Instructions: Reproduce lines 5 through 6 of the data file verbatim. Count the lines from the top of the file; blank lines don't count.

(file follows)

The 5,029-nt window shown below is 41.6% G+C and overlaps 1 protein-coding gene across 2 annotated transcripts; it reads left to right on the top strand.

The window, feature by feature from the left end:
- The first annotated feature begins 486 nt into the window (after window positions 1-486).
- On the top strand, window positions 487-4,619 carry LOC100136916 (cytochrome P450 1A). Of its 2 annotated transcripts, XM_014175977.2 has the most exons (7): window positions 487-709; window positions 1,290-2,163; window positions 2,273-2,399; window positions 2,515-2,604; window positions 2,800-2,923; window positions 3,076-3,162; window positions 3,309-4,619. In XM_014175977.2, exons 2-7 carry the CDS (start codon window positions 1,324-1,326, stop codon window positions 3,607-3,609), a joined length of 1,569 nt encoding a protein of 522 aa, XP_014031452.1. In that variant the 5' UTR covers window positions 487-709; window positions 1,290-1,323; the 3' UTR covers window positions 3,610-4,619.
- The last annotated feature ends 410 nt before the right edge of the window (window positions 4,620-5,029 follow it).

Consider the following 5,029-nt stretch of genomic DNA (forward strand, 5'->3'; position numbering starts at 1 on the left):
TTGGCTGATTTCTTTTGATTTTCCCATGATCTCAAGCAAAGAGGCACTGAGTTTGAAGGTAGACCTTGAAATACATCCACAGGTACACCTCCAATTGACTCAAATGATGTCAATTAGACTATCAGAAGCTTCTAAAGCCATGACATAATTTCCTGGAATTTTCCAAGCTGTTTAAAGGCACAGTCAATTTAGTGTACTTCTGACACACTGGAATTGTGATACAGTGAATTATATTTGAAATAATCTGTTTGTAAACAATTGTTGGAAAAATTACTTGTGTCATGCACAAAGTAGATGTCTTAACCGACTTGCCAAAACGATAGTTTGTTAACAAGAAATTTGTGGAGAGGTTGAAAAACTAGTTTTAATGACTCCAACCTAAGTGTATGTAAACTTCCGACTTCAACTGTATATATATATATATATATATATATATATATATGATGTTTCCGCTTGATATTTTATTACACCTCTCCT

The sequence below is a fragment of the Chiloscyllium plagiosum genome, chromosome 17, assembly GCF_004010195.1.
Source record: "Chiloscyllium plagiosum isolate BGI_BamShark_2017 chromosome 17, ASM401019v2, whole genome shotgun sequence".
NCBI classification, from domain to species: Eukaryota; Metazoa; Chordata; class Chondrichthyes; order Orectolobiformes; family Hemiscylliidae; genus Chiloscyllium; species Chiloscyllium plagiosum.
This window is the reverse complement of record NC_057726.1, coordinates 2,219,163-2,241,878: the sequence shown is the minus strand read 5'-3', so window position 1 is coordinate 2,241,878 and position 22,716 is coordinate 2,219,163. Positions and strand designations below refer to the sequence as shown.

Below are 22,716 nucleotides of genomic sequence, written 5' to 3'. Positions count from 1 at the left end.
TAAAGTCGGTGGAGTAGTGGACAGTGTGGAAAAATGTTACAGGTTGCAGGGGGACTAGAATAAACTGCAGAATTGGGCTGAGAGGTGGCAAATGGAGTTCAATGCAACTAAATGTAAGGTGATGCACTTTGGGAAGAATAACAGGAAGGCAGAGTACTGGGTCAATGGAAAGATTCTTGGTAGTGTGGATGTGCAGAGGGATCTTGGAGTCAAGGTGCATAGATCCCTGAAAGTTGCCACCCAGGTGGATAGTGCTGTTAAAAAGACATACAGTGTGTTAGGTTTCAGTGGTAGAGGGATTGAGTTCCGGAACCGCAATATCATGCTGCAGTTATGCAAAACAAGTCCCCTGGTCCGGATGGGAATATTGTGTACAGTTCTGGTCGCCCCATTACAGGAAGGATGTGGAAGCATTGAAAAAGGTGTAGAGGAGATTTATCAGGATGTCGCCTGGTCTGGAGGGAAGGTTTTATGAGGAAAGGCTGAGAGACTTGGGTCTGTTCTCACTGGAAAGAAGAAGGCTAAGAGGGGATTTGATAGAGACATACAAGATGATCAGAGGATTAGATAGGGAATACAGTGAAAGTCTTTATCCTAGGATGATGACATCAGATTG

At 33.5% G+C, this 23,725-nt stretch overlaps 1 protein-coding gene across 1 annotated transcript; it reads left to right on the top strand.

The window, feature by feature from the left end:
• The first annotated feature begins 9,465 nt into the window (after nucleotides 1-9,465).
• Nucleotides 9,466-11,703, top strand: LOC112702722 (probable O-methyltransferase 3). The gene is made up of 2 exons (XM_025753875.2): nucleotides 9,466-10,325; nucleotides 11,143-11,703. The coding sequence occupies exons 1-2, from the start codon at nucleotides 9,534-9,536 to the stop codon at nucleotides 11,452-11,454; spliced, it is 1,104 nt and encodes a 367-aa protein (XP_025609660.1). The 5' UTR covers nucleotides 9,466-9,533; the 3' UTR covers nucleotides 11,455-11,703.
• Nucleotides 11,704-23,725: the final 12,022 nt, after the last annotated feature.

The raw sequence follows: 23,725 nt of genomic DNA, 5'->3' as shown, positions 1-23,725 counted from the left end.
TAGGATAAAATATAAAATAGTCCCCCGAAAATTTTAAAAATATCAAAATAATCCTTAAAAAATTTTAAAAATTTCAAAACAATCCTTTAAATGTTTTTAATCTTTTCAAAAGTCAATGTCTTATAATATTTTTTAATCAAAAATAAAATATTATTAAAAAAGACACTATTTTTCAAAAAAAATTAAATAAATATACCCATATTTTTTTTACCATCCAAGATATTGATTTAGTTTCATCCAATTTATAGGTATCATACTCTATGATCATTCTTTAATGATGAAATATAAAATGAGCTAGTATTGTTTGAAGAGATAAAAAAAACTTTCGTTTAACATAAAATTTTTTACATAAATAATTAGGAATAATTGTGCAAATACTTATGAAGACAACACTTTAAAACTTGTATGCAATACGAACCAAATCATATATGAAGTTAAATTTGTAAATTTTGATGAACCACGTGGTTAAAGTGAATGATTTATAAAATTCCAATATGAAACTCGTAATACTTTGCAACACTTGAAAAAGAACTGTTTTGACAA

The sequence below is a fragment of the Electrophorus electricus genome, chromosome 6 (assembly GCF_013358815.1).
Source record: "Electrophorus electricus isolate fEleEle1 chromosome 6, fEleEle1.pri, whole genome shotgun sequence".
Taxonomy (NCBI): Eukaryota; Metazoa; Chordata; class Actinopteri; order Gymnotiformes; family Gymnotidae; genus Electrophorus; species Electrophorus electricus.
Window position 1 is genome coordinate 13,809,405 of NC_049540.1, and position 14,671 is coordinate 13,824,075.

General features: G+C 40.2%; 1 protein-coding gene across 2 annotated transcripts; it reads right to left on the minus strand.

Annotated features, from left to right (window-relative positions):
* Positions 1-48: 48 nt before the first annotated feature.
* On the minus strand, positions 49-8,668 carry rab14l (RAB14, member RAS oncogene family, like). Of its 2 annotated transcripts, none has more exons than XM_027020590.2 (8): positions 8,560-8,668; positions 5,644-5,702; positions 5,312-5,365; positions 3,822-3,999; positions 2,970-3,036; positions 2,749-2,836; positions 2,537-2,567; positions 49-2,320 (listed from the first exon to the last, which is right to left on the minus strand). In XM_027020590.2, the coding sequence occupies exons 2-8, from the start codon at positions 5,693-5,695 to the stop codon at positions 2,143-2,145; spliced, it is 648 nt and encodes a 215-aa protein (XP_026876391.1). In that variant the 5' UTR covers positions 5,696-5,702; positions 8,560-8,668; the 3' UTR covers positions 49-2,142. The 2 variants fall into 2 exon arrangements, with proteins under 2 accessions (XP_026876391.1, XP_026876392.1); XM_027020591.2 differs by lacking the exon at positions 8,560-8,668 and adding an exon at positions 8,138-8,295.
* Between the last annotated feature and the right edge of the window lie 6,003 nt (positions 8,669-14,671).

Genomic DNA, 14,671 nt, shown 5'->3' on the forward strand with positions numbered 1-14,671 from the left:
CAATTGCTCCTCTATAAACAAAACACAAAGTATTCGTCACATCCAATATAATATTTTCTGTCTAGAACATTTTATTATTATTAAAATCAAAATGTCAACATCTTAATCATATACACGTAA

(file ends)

- The last annotated feature ends 410 nt before the right edge of the window (window positions 4,620-5,029 follow it).

Consider the following 5,029-nt stretch of genomic DNA (forward strand, 5'->3'; position numbering starts at 1 on the left):